Drugs, Knives and Light Meters at the Hotel Murray

By Gallagher, Cavan | Metro Magazine, Winter 2004 | Go to article overview

Drugs, Knives and Light Meters at the Hotel Murray


Gallagher, Cavan, Metro Magazine


It was October 2001. I was in my last year of a BA in Film & Television at Curtin University, WA, and I was directing our graduation film, Method Writing, which I had written the previous year. It was a comedy-drama about Oscar, a struggling writer who overcomes his stifling lack of life experience by acting out everything he wants his main character to do, but in real life. The problem is, he's writing about a young gangster who rises through the ranks, meaning that his 'research' becomes riskier and more outrageous as the character develops into an assassin. The climax involves Oscar holed up in a restaurant toilet, attempting to shoot a local politician.

Due to some unfortunate circumstances (i.e. having producers who refused to produce), I wound up handling production duties during shooting. As a result, I was spending my spare time organizing extras, schedules, equipment and, most painfully of all, locations. Nothing frays the nervous system like trying to find a location you're supposed to be shooting at in two days, especially when everyone's saying no; it seemed as if I'd never find a useable toilet in time, but finally, the day before the scenes were scheduled to be shot, the perfect place came along.

One of the crew mentioned a place called the Hotel Murray, a small hotel on the outskirts of Perth city centre. It was a long shot, but I decided to go down and take a look, and instantly fell in love with it. A grubby, almost art deco place that seemingly hadn't seen a lick of paint since television was a novelty, it gave exactly the right foreboding atmosphere for the background to Oscar's grim task (in fact, it felt a bit more like a hostel than a hotel ...). Better still, the toilets were awful; grimy, grim and painted a gruesome shade of light blue that seemed to glow fluorescent in daylight. If you had to shoot a politician, you could easily imagine having to do it in a room like this. The whole place was perfect; in fact, it looked like a film set already.

The owner was nice, if a little eccentric. Well, weird. Unshaven, dressed in a sweater a man freezing to death would throw away, eyes that seemed to have trouble focusing on anything ... but nice, and really keen to have us. It was quickly agreed; we'd come in and shoot the next day. Even better, he reassured us that we wouldn't be disturbed; the residents were always out during the day (we hadn't seen a single one during our visit) and the building would be 'Pretty much deserted'.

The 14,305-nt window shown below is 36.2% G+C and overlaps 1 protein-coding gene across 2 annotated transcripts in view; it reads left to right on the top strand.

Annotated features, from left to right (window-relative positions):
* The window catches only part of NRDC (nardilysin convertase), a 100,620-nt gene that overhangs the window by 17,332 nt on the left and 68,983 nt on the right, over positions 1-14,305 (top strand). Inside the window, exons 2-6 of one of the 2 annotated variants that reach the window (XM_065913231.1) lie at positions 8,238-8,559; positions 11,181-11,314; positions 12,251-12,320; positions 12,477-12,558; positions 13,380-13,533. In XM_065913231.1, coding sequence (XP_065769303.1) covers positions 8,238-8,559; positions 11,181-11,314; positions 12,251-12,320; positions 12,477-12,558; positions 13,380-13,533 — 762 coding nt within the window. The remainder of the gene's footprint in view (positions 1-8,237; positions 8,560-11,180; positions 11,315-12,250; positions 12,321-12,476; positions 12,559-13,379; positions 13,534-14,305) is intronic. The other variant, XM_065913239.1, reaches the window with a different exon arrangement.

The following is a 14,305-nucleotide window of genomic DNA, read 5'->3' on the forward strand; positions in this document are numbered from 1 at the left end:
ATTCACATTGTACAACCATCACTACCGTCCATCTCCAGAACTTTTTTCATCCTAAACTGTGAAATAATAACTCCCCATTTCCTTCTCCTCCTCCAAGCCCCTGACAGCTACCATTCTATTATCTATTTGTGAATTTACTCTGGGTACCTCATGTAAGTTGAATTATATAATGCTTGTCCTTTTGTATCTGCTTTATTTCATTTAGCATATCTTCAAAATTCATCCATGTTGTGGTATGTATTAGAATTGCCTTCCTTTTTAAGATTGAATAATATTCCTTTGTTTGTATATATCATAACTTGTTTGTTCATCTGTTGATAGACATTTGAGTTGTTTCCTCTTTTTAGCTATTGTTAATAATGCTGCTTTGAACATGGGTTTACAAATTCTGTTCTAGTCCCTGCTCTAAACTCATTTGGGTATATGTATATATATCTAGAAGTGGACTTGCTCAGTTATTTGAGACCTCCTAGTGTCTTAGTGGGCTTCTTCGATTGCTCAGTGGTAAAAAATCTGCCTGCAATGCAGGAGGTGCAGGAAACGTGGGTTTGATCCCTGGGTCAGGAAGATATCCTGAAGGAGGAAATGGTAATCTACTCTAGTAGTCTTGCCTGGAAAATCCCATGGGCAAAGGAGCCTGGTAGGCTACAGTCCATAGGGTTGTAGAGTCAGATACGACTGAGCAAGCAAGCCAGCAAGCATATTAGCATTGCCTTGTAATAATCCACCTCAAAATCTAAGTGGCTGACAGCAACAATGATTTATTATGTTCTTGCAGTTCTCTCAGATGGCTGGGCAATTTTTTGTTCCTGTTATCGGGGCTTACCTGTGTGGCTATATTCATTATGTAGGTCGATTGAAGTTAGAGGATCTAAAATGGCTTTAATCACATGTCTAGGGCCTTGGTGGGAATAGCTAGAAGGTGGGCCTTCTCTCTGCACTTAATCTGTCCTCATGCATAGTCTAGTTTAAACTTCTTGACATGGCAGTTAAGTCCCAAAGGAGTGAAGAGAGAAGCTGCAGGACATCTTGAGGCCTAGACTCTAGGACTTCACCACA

And so came about probably the weirdest day I've ever had as a director. The first sign came the next morning as we were driving up to the place; our First AD gave me a nudge and told me to look up. I followed his gaze to the front of the building where the large sign saying 'HOTEL MURRAY' was bolted. For the first time--and probably because this was the first time I'd really had reason to examine it--I noticed that there was a gap between the letters O and T. Another letter had been there, its outline still visible where it had protected the wall against years of weather and grime--a letter S.

HOSTEL MURRAY.

Normally, this wouldn't be strange--lettering falls off walls all the time--if it wasn't for the fact that it was called 'Hotel Murray' in the phone book. I was naturally bewildered, but put it down to another of the owner's many quirks. I just hoped he hadn't bent the truth too much further. We walked inside and found out.

It started off well; cast and crew alike loved the look of the place. But then Half-Truth #2 kicked in: the place wasn't 'pretty much deserted'. It was packed with residents, and they made the owner look like a High School history teacher. The good ones were insane: the rest were on drugs and insane. Every two or three minutes some smelly, unshaven derelict, with pupils so big you could reach right in, would stagger up and ask if he could 'be on TV'. Either that or they'd just hover around, looking at nothing with great interest. …

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